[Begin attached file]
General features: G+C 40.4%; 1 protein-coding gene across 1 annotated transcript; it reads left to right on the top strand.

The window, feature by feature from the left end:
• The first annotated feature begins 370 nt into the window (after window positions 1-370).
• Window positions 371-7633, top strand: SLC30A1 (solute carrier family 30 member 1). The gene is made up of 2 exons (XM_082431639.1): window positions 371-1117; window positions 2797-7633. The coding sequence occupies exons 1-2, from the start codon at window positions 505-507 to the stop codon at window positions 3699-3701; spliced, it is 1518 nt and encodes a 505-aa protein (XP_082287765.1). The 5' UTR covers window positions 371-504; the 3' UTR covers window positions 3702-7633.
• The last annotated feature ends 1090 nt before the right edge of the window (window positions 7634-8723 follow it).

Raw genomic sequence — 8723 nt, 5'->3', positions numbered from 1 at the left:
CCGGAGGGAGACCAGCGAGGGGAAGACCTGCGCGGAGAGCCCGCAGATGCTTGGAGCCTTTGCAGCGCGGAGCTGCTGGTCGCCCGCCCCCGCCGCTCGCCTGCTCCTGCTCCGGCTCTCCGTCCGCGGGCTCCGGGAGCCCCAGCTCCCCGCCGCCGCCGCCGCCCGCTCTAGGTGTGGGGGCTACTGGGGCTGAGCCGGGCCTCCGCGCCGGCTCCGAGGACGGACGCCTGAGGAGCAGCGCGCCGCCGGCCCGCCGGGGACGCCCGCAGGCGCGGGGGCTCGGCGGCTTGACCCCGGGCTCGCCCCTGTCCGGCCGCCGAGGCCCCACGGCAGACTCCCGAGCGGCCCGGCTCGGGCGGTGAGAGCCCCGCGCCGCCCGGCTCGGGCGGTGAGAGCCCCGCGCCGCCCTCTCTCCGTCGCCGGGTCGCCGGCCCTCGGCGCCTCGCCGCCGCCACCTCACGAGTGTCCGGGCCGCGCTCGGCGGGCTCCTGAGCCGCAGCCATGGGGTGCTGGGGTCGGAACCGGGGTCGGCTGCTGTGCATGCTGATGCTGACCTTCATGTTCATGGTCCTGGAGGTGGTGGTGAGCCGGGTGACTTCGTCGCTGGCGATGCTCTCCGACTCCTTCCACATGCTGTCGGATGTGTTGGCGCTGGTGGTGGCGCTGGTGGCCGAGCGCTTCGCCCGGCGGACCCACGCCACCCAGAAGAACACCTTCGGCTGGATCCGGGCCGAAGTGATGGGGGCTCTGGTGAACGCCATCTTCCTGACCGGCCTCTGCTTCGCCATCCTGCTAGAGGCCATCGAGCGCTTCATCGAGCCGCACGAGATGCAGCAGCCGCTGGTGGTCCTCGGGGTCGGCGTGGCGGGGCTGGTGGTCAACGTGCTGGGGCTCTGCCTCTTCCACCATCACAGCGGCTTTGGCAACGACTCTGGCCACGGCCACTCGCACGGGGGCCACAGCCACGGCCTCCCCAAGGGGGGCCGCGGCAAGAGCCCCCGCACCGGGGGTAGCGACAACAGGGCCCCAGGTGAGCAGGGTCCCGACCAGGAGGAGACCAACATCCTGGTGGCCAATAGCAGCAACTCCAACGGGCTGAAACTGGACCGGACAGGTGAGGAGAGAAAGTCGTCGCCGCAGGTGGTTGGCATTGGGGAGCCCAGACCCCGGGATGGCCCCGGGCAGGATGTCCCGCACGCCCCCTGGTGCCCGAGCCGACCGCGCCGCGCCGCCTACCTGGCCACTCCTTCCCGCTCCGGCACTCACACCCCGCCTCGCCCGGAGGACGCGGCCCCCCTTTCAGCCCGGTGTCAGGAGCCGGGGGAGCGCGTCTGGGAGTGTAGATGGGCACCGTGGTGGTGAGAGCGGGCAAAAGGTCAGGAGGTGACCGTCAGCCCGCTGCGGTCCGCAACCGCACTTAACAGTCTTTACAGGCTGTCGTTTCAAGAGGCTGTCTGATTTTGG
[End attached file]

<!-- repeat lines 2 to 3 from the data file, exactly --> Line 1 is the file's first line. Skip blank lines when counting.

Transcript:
The window, feature by feature from the left end:
• The first annotated feature begins 370 nt into the window (after window positions 1-370).